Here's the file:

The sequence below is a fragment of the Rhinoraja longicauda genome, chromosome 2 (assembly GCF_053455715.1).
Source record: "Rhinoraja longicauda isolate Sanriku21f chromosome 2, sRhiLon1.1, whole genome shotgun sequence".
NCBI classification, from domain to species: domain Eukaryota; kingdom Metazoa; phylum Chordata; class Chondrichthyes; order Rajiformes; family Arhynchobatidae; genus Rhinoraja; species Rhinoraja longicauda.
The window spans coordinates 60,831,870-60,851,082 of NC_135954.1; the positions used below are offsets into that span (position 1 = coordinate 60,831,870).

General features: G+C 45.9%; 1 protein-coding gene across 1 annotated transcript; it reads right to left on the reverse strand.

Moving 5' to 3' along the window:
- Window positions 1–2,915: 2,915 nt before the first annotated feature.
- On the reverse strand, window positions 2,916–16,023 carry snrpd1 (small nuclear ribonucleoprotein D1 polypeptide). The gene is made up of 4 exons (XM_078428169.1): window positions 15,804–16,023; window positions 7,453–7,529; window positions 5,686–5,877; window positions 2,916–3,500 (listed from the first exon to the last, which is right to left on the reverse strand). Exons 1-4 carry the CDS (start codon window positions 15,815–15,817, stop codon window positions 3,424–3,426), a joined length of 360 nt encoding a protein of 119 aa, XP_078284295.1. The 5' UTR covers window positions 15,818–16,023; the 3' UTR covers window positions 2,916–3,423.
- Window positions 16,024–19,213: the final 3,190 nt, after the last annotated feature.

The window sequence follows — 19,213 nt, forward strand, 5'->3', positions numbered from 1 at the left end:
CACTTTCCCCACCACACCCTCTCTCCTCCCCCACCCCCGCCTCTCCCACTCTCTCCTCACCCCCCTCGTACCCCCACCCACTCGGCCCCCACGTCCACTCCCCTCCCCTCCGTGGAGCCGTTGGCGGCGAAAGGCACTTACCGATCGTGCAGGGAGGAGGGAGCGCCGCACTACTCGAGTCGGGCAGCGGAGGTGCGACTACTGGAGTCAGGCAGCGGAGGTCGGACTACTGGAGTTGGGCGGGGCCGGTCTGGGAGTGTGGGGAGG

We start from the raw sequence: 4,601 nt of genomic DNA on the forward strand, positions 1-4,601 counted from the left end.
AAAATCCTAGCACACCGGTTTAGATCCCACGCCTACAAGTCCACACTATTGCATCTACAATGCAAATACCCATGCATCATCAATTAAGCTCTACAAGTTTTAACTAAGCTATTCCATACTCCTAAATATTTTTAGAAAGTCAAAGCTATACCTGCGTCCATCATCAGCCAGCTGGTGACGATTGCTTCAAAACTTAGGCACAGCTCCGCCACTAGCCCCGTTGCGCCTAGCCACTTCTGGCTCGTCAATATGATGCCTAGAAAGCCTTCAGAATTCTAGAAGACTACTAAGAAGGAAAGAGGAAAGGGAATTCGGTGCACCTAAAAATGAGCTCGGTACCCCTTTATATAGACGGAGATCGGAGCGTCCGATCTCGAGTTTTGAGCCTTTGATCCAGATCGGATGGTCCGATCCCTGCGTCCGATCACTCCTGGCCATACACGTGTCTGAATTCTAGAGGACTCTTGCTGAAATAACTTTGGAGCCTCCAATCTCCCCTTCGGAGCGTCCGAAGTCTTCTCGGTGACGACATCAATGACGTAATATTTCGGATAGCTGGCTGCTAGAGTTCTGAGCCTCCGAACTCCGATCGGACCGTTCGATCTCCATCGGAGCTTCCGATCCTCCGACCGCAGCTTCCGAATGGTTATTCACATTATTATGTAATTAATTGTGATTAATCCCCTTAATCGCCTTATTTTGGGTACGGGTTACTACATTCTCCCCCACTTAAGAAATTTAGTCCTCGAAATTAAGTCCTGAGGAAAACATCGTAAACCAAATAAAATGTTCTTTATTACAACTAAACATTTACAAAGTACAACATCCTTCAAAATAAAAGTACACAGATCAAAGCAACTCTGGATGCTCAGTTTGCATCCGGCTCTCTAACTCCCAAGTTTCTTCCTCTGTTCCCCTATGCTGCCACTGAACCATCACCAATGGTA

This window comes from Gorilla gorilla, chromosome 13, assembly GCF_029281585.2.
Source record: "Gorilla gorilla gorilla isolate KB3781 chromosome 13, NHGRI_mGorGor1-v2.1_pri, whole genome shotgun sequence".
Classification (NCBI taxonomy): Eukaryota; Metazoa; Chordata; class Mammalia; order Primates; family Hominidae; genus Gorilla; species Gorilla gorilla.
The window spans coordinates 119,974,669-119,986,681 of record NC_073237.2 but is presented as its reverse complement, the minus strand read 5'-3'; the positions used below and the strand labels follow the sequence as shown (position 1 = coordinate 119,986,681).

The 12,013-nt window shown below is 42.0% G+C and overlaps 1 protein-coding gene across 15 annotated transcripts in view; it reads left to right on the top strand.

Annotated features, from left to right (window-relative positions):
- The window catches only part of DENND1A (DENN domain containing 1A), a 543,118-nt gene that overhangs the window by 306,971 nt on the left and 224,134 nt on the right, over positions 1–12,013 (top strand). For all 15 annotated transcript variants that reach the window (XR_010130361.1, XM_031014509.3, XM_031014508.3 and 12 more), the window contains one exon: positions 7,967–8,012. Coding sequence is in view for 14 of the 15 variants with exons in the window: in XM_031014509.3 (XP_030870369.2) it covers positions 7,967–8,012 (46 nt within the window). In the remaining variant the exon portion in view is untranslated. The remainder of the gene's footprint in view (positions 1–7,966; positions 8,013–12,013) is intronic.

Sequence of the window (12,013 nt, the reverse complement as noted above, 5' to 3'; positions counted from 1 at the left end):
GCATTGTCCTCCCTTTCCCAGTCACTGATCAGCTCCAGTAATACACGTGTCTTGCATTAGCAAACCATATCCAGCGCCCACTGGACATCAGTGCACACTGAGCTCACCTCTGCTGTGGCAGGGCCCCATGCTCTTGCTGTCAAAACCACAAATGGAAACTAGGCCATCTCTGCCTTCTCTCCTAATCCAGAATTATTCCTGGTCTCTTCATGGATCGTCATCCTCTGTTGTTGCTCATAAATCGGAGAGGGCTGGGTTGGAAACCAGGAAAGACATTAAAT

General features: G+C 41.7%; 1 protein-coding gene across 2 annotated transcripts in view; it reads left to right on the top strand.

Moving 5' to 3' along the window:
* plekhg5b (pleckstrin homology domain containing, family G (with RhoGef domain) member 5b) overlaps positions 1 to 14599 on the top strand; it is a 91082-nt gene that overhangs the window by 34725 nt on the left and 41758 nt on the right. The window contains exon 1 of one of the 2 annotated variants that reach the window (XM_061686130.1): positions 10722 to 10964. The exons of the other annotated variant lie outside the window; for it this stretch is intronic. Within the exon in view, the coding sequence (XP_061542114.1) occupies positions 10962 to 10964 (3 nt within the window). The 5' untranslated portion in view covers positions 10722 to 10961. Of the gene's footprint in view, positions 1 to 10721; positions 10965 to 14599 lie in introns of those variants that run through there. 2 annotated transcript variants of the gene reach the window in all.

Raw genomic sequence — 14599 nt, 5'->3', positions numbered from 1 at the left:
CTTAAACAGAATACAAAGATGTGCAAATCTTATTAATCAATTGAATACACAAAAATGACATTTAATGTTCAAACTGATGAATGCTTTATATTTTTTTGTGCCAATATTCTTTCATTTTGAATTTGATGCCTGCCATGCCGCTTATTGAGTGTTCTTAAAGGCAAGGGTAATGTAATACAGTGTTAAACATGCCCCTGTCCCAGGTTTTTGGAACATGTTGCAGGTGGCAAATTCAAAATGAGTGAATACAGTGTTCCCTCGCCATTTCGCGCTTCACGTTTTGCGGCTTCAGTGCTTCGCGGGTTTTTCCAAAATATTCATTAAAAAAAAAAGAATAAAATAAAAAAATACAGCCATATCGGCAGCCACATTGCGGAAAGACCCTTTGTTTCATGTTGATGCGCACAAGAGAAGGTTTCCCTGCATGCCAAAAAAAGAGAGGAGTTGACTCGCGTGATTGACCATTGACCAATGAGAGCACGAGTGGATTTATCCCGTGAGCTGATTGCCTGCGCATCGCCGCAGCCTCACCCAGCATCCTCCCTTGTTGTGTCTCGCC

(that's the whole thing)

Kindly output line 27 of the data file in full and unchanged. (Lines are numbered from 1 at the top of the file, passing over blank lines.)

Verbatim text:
CTTAAACAGAATACAAAGATGTGCAAATCTTATTAATCAATTGAATACACAAAAATGACATTTAATGTTCAAACTGATGAATGCTTTATATTTTTTTGTGCCAATATTCTTTCATTTTGAATTTGATGCCTGCCATGCCGCTTATTGAGTGTTCTTAAAGGCAAGGGTAATGTAATACAGTGTTAAACATGCCCCTGTCCCAGGTTTTTGGAACATGTTGCAGGTGGCAAATTCAAAATGAGTGAATACAGTGTTCCCTCGCCATTTCGCGCTTCACGTTTTGCGGCTTCAGTGCTTCGCGGGTTTTTCCAAAATATTCATTAAAAAAAAAAGAATAAAATAAAAAAATACAGCCATATCGGCAGCCACATTGCGGAAAGACCCTTTGTTTCATGTTGATGCGCACAAGAGAAGGTTTCCCTGCATGCCAAAAAAAGAGAGGAGTTGACTCGCGTGATTGACCATTGACCAATGAGAGCACGAGTGGATTTATCCCGTGAGCTGATTGCCTGCGCATCGCCGCAGCCTCACCCAGCATCCTCCCTTGTTGTGTCTCGCC